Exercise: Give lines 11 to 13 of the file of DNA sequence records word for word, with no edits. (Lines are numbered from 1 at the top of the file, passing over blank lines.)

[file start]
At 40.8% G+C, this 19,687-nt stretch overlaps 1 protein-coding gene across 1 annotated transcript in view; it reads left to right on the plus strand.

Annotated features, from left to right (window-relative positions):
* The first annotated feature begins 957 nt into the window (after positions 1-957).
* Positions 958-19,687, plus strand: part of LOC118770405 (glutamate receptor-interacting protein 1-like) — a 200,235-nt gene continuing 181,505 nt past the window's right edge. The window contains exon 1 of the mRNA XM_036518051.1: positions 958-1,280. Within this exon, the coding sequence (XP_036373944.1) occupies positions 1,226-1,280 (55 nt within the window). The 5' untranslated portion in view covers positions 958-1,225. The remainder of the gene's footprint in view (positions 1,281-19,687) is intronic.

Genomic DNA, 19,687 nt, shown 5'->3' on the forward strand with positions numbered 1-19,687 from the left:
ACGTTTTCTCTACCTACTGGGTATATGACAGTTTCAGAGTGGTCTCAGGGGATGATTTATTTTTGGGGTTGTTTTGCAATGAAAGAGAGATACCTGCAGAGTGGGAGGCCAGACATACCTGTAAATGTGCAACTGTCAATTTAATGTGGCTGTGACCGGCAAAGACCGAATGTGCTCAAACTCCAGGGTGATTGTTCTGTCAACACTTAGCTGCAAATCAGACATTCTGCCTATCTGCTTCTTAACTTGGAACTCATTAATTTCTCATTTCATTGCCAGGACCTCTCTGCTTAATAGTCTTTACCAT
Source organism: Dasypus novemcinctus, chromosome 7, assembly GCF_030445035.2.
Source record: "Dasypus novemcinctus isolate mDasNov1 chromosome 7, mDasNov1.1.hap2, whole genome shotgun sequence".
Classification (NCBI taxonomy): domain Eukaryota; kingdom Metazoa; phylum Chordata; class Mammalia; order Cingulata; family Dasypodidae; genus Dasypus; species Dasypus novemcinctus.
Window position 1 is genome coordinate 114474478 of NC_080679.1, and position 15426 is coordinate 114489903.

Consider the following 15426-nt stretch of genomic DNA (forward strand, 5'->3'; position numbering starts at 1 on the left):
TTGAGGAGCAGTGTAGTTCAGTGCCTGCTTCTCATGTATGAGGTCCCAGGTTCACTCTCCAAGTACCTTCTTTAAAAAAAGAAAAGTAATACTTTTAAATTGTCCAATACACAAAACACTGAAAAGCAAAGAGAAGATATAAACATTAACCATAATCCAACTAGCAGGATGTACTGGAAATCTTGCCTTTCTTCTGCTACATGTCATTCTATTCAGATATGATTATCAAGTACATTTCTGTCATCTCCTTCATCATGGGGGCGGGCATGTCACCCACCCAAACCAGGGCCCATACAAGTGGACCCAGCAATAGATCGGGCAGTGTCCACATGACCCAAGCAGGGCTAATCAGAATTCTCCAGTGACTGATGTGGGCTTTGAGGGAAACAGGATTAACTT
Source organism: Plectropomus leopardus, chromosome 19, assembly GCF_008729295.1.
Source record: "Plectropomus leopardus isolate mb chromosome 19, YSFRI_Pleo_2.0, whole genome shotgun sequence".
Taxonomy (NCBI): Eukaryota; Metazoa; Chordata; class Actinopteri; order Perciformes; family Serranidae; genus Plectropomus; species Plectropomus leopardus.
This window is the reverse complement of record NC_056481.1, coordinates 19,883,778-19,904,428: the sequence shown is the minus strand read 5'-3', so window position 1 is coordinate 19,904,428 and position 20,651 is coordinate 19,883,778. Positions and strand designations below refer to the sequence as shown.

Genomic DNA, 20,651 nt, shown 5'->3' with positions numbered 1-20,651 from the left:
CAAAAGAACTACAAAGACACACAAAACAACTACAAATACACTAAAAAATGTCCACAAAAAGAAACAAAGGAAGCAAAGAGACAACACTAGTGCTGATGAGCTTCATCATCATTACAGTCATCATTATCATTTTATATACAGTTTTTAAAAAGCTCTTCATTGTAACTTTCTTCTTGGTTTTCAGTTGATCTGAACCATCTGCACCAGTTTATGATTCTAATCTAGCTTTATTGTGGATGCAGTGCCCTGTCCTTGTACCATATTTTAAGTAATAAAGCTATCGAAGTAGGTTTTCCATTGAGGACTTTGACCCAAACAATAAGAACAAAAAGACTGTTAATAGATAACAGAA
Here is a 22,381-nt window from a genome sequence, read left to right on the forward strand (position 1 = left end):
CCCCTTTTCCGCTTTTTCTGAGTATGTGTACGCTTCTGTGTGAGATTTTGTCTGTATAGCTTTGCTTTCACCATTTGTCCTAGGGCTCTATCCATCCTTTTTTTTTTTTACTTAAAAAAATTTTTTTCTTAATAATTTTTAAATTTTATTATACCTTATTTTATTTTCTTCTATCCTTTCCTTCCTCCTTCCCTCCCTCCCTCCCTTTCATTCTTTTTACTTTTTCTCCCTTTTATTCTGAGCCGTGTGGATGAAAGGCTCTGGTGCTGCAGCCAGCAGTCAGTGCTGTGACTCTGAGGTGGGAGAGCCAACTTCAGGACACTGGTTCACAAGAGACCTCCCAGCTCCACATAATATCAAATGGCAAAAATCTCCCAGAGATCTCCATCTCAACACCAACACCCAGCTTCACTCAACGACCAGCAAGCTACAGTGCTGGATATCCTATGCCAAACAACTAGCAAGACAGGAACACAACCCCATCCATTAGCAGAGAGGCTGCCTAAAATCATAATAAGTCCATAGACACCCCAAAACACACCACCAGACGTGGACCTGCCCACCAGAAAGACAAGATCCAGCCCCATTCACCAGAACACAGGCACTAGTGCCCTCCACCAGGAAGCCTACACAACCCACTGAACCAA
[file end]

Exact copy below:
Consider the following 15426-nt stretch of genomic DNA (forward strand, 5'->3'; position numbering starts at 1 on the left):
TTGAGGAGCAGTGTAGTTCAGTGCCTGCTTCTCATGTATGAGGTCCCAGGTTCACTCTCCAAGTACCTTCTTTAAAAAAAGAAAAGTAATACTTTTAAATTGTCCAATACACAAAACACTGAAAAGCAAAGAGAAGATATAAACATTAACCATAATCCAACTAGCAGGATGTACTGGAAATCTTGCCTTTCTTCTGCTACATGTCATTCTATTCAGATATGATTATCAAGTACATTTCTGTCATCTCCTTCATCATGGGGGCGGGCATGTCACCCACCCAAACCAGGGCCCATACAAGTGGACCCAGCAATAGATCGGGCAGTGTCCACATGACCCAAGCAGGGCTAATCAGAATTCTCCAGTGACTGATGTGGGCTTTGAGGGAAACAGGATTAACTT
Source organism: Plectropomus leopardus, chromosome 19, assembly GCF_008729295.1.